Since the series premiered in June of last year, Rodriguez has emerged as one of the fan-favorites among a cast filled with breakout stars, like Billy Porter and Indya Moore, while earning critical acclaim for her defiant yet soulful performance. While Rodriguez is most proud of earlier scenes in the series, like when she gives a lesson about safe sex to one of her young family members, Damon (Ryan Jamaal Swain), it’s in episode six when she performed a rendition of “Home” from The Wiz during a hospital scene that left audiences in awe of her singing and acting abilities. “Obviously, that was my favorite scene,” she says. “It was a really defining moment for me.”
Now, as Rodriguez is in the middle of filming season two, “I’ve grown more sure of myself and I’ve grown more sure of Blanca,” she says, feeling stronger as an actress and even more assured on set. “It’s just a liberating and great feeling.”
This season, Blanca takes on a more defiant role as the mother of her house. She is busy trying to protect her family from harm but also advocating for the rights of people with HIV and AIDS. While the success of Madonna’s “Vogue” has left the ballroom scene divided, Blanca has a more optimistic perspective. “Finally, the community will be put on a platform to be taken more seriously,” she says of Blanca’s hope for the visibility it’ll bring. She’ll also face a new foe in the form of Patti LuPone, who plays Frederica Norman, a bigoted real estate mogul loosely based on Leona Helmsley. “Blanca is not having it,” Rodriguez teases. But when it comes to working with LuPone, the actress could not be in more awe. “Child, I never thought I would be working with a legend like that. So to be able to share the set with her, that’s pretty epic,” she says. As for getting another chance to sing, she doesn’t know if it’ll happen. “I wish I could have another moment,” she says, putting it out in the universe in hopes that someone in the writers’ room will pick up on it.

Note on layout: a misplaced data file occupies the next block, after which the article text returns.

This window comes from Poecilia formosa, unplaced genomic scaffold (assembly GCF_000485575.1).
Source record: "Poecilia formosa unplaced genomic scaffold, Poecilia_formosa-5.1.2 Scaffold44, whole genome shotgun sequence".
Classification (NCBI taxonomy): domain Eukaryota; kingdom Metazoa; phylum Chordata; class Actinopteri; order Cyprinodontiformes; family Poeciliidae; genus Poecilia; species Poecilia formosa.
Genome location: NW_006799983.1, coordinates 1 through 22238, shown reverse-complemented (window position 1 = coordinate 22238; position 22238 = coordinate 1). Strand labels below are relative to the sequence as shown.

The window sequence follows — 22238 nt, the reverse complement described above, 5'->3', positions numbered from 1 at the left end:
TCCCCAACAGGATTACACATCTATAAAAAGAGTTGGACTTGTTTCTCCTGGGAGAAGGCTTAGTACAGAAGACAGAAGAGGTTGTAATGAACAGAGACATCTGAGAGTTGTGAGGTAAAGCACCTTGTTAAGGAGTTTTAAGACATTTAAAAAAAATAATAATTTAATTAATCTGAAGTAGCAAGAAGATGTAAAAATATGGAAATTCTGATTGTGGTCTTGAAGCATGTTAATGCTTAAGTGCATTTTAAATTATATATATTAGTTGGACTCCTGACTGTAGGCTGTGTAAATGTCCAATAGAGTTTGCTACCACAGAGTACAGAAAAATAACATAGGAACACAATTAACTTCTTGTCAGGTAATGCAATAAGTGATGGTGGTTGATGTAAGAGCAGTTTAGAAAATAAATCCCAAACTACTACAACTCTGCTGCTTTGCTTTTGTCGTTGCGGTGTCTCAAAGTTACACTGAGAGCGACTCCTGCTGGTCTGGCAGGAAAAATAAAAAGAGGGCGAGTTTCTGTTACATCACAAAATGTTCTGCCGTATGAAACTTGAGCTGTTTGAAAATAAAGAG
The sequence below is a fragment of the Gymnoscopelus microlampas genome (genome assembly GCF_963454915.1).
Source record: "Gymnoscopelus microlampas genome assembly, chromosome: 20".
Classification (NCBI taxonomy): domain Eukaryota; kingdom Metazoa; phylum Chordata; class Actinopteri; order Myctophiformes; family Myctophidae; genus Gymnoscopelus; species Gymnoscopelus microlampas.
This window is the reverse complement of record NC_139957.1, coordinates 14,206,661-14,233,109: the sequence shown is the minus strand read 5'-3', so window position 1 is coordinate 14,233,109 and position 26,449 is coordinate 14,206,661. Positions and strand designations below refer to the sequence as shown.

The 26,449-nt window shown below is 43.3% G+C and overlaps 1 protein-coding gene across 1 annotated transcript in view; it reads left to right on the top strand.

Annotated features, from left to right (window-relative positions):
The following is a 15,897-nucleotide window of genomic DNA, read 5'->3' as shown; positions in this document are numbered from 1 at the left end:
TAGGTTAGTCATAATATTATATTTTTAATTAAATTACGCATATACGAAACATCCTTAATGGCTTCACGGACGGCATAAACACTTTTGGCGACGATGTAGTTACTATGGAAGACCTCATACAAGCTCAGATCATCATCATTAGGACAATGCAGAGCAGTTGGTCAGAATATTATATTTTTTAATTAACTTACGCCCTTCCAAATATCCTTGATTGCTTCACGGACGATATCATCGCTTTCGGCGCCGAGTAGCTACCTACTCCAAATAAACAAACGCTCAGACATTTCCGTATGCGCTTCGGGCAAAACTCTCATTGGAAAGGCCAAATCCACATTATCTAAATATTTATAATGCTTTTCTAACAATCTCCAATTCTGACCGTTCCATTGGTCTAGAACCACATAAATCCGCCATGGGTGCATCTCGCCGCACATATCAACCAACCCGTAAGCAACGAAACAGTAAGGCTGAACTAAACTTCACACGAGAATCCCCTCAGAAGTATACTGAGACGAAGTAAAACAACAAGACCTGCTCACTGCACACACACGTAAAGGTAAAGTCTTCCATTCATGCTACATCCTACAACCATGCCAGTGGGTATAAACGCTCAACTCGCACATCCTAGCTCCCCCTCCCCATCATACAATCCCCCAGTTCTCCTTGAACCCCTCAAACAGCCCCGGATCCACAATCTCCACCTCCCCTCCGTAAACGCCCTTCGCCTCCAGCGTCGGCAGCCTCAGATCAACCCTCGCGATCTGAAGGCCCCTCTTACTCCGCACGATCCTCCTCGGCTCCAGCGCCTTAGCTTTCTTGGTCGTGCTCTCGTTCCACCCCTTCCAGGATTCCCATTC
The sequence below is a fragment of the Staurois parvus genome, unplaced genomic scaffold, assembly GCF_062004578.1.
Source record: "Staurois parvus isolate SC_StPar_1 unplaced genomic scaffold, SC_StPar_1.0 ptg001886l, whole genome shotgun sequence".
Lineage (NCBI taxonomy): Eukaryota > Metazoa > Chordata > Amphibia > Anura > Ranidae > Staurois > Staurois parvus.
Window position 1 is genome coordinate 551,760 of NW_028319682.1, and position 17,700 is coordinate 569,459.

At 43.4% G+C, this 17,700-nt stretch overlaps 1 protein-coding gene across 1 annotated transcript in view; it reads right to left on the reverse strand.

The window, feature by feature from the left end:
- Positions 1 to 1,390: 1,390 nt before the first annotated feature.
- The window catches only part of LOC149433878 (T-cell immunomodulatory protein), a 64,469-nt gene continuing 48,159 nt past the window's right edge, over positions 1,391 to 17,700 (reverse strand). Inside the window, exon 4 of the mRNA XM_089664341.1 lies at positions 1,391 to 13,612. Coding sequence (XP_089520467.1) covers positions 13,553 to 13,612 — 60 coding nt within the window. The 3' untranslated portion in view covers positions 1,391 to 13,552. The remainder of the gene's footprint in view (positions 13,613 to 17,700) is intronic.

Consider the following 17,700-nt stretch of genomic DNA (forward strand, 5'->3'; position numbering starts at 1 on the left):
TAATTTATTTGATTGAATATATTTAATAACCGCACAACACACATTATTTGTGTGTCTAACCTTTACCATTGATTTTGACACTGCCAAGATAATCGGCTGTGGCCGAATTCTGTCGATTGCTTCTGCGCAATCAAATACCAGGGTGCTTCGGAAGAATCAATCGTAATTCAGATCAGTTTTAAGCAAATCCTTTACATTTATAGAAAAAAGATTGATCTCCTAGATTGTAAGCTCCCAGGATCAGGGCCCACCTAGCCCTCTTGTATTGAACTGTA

In the meantime, season one continues to earn Emmy buzz, with the show vying for an Outstanding Drama Series nomination not to mention recognition for Rodriguez and her co-stars. (Since its premiere, Pose has already racked up two Golden Globe nominations, a Peabody Award, and a MTV Movie & TV Awards nomination for Rodriguez for Breakthrough Performance.) Any recognition by the Television Academy, she says, would mean a lot “because that means the industry not only taking LGBTQ lives seriously, they’re taking trans women of color lives seriously. They’re also seeing that we’re not one-dimensional anymore.”
Thanks to the success of the show, Rodriguez also feels like she’s able to get into auditions she wasn’t able to before. “I feel like I’m finally in a league now if I go to an audition, people will consider me for a [weightier] role,” she says. While she has largely been focused on the show, in between seasons she was able to star alongside Margaret Qualley and Ana Gasteyer in Rhys Ernst’s film adaptation of Ariel Schrag’s novel Adam, which debuted at the 2019 Sundance Film Festival. And hopefully soon, there’ll be more time for other opportunities as she continues to grow and establish herself in Hollywood.
“There are still things I’m not ready for yet, but at this time and point in my life, the industry -- the people in these rooms -- are taking me more seriously,” Rodriguez says, adding with a laugh but with no slight on her ambitions: “I’m ready to get a Marvel role, honey.”